‘6:10. The phrase Thy kingdom come refers to the eschatological (study of end times) nature of this prayer. Notice that the kingdom is to be prayed for, implying that it has not yet arrived. The kingdom represents the full and effective reign of God through the mediatorial office of the Messiah. The recognition of Thy will be done emphasizes the idea that prayer is to bring about the conformity of the will of the believer to the will of God. Prayer is an act of spiritual expression that brings us into conformity to the very nature and purpose of God.’ 

‘6:11. The section of petitions begins with the request to give us this day our daily bread. Bread (Gr. artos) may be applied to the provision of food in general. The term ‘daily’ (Gr. epiousios) denotes “indispensable.” The concept of daily provision of bread fits perfectly with the Old Testament example of the daily provision of manna to the Israelites while they were wandering in the wilderness. (Ex.16:14-15).’ 

‘6:12. Forgive us our trespasses refers to sins, which are our moral and spiritual debts to God’s righteousness. The request for forgiveness of sin is made here by the believer. In order to be saved one need not necessarily name all his sins, but he must confess that he is a sinner.’ ‘6:13-15. Lead us not into temptation is a plea for the providential help of God in our daily confrontation with the temptation of sin. God does not tempt us to do evil, but we are tempted by our own lusts (James 1:13-14).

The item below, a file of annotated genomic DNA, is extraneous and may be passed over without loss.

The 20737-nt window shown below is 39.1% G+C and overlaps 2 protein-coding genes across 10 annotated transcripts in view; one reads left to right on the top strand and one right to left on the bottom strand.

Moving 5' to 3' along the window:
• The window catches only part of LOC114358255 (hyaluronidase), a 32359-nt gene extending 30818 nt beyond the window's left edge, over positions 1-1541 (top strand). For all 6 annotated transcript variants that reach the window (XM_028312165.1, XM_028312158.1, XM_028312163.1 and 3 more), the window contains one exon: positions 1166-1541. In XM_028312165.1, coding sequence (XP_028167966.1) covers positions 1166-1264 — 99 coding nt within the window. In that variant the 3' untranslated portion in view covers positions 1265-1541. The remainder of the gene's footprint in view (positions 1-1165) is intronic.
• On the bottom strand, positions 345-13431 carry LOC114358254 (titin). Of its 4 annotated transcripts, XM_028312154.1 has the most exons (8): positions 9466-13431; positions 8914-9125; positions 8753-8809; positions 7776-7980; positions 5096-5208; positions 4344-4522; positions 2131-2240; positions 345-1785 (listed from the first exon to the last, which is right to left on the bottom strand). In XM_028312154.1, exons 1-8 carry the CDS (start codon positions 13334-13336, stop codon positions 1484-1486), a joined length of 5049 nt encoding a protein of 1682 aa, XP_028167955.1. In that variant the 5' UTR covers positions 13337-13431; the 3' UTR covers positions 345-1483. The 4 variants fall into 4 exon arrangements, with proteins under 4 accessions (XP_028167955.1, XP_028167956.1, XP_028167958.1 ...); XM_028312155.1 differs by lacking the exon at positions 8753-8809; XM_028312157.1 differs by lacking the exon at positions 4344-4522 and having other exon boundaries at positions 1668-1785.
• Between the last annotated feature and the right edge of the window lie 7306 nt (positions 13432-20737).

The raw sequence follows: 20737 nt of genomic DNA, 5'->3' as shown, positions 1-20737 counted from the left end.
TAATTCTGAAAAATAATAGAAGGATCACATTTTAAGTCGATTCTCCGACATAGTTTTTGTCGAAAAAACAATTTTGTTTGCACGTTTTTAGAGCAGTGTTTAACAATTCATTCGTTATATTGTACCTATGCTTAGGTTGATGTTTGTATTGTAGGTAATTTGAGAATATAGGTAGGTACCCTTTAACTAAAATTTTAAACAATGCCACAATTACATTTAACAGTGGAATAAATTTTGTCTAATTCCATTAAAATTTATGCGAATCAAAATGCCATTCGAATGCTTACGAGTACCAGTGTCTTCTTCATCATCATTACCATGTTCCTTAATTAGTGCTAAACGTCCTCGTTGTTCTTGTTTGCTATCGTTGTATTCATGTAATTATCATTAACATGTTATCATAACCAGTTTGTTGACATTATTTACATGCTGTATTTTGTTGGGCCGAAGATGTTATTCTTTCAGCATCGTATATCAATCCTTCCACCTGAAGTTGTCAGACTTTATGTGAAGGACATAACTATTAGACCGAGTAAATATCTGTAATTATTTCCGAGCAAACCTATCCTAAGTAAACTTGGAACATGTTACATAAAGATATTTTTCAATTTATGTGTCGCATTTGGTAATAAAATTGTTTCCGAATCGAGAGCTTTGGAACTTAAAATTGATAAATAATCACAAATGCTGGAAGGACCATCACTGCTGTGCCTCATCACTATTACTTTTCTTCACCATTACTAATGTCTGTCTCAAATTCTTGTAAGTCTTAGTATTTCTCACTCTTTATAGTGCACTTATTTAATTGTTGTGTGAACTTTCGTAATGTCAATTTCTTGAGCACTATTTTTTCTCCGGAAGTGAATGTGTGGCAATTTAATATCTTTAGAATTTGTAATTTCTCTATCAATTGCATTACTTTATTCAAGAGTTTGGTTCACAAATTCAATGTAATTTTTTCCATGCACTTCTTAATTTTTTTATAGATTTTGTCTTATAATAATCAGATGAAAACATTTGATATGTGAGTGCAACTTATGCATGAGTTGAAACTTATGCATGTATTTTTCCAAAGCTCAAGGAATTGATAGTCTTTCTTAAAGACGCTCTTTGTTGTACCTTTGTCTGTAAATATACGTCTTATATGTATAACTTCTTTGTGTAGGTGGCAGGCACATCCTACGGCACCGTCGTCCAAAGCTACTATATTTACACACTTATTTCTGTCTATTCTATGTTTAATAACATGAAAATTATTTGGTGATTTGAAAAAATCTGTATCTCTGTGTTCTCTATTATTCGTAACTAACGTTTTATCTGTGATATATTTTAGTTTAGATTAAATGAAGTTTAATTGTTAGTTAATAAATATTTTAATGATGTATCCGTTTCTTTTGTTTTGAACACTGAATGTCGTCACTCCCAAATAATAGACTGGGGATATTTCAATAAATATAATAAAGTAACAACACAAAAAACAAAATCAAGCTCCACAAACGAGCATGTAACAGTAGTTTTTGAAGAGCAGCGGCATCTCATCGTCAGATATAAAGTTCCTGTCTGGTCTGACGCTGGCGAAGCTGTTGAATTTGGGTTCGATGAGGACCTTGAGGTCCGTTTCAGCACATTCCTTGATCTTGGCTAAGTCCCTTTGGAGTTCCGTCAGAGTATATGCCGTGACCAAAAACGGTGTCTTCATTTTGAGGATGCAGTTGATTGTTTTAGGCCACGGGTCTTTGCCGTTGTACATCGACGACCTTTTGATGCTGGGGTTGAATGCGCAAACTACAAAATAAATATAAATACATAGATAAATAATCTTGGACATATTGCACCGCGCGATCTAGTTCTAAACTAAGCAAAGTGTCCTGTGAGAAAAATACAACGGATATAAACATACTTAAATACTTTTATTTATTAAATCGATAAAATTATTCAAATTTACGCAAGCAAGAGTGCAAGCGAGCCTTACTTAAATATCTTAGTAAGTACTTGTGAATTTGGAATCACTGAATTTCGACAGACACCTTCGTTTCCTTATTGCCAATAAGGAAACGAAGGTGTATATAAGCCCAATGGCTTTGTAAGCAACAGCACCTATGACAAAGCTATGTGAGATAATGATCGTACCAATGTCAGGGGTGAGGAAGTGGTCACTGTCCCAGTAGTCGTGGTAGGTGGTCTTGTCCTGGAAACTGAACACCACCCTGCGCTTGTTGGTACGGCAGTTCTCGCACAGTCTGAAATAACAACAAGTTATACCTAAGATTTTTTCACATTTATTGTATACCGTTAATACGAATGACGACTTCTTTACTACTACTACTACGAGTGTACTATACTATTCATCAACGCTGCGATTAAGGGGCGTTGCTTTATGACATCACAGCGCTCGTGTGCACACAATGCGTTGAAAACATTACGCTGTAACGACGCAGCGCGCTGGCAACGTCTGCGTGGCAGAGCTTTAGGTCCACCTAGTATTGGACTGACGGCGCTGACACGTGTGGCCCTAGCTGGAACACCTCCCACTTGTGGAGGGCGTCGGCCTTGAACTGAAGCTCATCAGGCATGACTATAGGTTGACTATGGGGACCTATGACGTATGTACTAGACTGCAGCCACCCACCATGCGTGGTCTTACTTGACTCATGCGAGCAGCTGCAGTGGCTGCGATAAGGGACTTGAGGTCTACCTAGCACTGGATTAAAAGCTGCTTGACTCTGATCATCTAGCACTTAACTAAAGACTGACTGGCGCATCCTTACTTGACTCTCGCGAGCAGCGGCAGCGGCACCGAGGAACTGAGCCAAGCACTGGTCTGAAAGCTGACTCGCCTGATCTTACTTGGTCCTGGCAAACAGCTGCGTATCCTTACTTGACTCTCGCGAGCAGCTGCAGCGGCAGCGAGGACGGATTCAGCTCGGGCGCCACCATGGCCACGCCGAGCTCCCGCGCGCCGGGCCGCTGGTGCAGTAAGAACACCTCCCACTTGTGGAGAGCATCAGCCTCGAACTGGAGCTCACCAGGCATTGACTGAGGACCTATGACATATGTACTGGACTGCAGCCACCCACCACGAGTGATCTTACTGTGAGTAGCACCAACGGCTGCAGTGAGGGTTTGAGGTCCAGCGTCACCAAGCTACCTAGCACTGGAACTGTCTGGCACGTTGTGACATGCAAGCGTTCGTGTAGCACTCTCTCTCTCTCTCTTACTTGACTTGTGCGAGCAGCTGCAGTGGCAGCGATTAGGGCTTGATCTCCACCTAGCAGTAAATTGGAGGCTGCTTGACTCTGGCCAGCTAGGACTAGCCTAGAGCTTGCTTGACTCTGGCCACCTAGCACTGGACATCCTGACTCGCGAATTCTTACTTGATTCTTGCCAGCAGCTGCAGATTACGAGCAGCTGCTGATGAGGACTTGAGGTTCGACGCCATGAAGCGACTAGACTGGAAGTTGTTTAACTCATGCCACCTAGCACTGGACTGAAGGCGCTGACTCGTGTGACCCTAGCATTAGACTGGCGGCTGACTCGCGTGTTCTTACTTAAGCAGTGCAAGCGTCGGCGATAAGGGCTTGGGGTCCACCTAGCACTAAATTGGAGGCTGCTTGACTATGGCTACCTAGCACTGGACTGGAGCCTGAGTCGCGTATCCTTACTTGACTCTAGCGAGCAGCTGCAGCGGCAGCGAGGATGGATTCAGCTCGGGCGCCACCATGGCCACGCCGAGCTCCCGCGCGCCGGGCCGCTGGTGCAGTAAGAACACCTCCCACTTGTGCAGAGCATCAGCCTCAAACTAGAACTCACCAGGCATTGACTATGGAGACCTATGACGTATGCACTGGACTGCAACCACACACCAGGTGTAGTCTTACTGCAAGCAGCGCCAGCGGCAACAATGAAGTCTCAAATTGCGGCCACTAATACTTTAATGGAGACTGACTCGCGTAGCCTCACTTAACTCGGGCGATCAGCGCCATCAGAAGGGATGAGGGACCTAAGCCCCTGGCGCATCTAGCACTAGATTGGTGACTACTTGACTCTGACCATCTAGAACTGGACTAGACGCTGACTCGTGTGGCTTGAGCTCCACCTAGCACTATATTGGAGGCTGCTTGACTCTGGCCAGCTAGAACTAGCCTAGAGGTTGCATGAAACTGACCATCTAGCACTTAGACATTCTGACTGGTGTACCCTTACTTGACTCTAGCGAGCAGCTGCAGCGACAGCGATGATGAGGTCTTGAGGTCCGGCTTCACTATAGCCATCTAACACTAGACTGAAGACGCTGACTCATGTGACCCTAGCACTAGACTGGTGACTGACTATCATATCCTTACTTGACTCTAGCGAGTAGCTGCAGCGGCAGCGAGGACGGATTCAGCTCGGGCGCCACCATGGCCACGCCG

However, God does test us in order to give us the opportunity to prove our faithfulness to Him. He never desires to lead us into evil itself. Therefore if we resist the Devil, we are promised that he will flee from us. The prayer closes with a doxology of praise (expression of praise to God): For thine is the kingdom and the power, and the glory, for ever. Amen, which is a liturgical (pattern for worship) ending similar to 1 Chronicles 29:11) Though omitted in some manuscripts, these words constitute a fitting and climactic affirmation of faith.’